Frederick Douglass

Famous Slave, Abolitionist, and Women's Rights Activist

"Right is of no Sex – Truth is of no Color – God is the Father of us all, and we are all brethren." - The North Star Motto

The Famous Slave and Abolitionist Frederick Douglass: A Brief Synopsis

Frederick Douglass was a famous escaped slave, abolitionist and suffragist. His memoirs, Narrative of the Life of Frederick Douglass was an instant success, as were his lectures in America and abroad; arguably the most famous of which was the speech 'What to the Slave is the Fourth of July'. Frederick Douglass also advised President Lincoln, was appointed Recorder of the Deed by President Garfield, and Minister Resident to the Republic of Haiti by President Harrison. The Frederick Douglass Memorial Bridge built in 1850 south of Washington DC was named in honour of his memory, and his home is now designated a National Historic Site.

escaped slave and abolitionist Frederick Douglass
Frederick Douglass, the famous slave and abolitionist (public domain)

The Famous Slave and Abolitionist Frederick Douglass: Date of Birth, Parentage and Upbringing

Frederick Douglass was born to Harriet Bailey in c.1818. Whilst he knew little about his father other than that he was white, he had heard rumours that his father was his master, Captain Aaron Anthony. His mother was sent away when he was less than a year old, whereupon he was raised by his grandmother. Frederick Douglass recalled that though he had not seen his mother by daylight, she would walk the twelve miles back from the plantation that she laboured upon to lay beside him at night. At the age of seven or eight, Frederick Douglass was sent to Baltimore to live with Hugh Auld, the brother of his master's son in law, Thomas.

The Slave and Abolitionist Frederick Douglass: Learning to Read and Write

Hugh Auld's wife, Sophia, was noted as being kindly in Frederick Douglass' memoirs and taught the young abolitionist the alphabet until discovered by her husband. Cautioned that notwithstanding it was illegal to teach slaves to read, but it also ruined them and would only make them unhappy, Sophia obeyed her husband and stopped teaching Frederick Douglass further. However, after seven years, Douglass learnt to read without his mistress' further tutelage by trading bread to poor white children in return for impromptu reading lessons, and learnt to write by secretly using his young master's copy book.

QUICK FACTS ABOUT THE FAMOUS SLAVE/ABOLITIONIST FREDERICK DOUGLASS

Name: Frederick Douglass
AKA: Frederick Augustus Washington Bailey, Frederick Stanley, Frederick Johnson
Birth: c.1818, Tuckahoe, Maryland
Death: 20 February 1895
Famed for: Being one of the leading abolitionists and his speech, 'What to the Slave is the Fourth of July'
Slavery Status: Escaped
Trade: Caulker
Master: Captain Anthony and Thomas Auld
Parents: Harriet Bailey
Spouse: Anna Murray (1813-1882) M1838 and Helen Pitts (1838-1903) M1884
Children: Lewis Douglass, Charles Douglass, Frederick Douglass Junior, Annie Douglass, and Rosetta Douglass all from his first marriage

The Famous Slave and Abolitionist Frederick Douglass: Teenage Years and Cruelty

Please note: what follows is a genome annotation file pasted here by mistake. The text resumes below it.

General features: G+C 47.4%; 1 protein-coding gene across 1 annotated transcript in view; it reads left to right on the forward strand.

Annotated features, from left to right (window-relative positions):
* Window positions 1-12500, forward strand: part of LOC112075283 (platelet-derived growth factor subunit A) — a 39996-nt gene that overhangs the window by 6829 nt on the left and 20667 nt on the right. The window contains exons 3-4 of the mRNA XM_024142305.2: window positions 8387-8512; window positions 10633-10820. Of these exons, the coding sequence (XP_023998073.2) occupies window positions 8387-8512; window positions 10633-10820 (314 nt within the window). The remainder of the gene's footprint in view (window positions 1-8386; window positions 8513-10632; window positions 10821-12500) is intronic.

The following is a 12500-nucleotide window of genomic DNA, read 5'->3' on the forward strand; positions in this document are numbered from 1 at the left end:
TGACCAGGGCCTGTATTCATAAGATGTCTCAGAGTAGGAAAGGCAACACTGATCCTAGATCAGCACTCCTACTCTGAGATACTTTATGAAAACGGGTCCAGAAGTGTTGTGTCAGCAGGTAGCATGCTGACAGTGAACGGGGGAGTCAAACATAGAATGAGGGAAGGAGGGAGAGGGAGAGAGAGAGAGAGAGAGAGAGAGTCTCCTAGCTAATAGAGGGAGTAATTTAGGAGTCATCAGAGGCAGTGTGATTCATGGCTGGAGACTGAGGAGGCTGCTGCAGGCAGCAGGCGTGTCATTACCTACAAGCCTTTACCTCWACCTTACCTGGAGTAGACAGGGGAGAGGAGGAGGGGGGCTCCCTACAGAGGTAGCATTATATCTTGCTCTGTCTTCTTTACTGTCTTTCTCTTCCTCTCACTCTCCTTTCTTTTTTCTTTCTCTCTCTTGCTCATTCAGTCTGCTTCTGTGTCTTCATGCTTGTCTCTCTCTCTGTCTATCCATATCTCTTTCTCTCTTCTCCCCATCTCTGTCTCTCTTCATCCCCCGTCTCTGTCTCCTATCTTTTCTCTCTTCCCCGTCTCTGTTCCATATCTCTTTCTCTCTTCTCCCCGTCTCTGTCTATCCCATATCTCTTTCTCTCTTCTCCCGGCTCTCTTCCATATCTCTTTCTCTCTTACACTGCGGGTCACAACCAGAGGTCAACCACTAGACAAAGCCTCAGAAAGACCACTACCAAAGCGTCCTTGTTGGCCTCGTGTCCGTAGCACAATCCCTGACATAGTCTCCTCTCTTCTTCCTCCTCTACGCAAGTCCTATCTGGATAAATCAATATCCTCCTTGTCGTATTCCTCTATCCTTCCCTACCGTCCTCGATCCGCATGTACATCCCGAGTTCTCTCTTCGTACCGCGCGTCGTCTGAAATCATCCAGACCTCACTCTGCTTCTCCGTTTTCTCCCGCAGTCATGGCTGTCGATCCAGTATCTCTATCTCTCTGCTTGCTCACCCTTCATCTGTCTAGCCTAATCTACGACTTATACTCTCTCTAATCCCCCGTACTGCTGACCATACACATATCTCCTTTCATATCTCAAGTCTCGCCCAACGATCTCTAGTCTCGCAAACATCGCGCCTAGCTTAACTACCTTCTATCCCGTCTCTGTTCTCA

On the death of Captain Anthony, Frederick Douglass was given to Captain Anthony's son in law, Thomas Auld, in 1832. Whilst Douglass, to his relief, was hired back to Hugh Auld, he was taken back some years later over a disagreement between the brothers. Thomas Auld was not as pleasantly disposed as Hugh Auld, nor did he allow his slaves enough to eat. In order to survive, Frederick Douglass together with the other slaves, including his sister and Aunt, resorted to stealing and begging. Believing the then fifteen year old Frederick Douglass was unruly and needed to be broken, Thomas Auld sent the young slave to a known slave breaker, Edward Covey, on 1 January 1833. Frederick Douglass was whipped almost weekly for the first half of the year that he stayed with Covey, until he surprised Edward Covey by fighting back, an act punishable by death. Frederick Douglass was never again physically punished at the hands of the slave breaker for the remainder of the year.

The Slave and Abolitionist Frederick Douglass: Trade, a Future Wife and Escape

When the year with Edward Covey was at an end, Douglass returned to Hugh Auld, earning high wages after apprenticing as a caulker. It was here that he met future wife Anna Murray, a laundress and free African American. Murray provided Frederick Douglass with sailor clothing, a disguise which enabled him to board a ship to New York. Frederick Douglass' knowledge of ships and common terminology from the years spent around sailors provided credible cover.

The Slave and Abolitionist Frederick Douglass: Freedom and Marriage

Frederick Douglass arrived in New York in 1838 and married Anna Murray in the same month. The couple adopted the surname 'Johnson' until they reached New Bedford, Massachusetts, where they took the suggested surname Douglass inspired by the poem "The Lady of the Lake" by Sir Walter Scott. Frederick Douglass became a preacher in 1839 and later was affiliated with the famous abolitionist William Lloyd Garrison.

The Slave and Abolitionist Frederick Douglass: Tours, Lectures, Mobs and Racial Inequality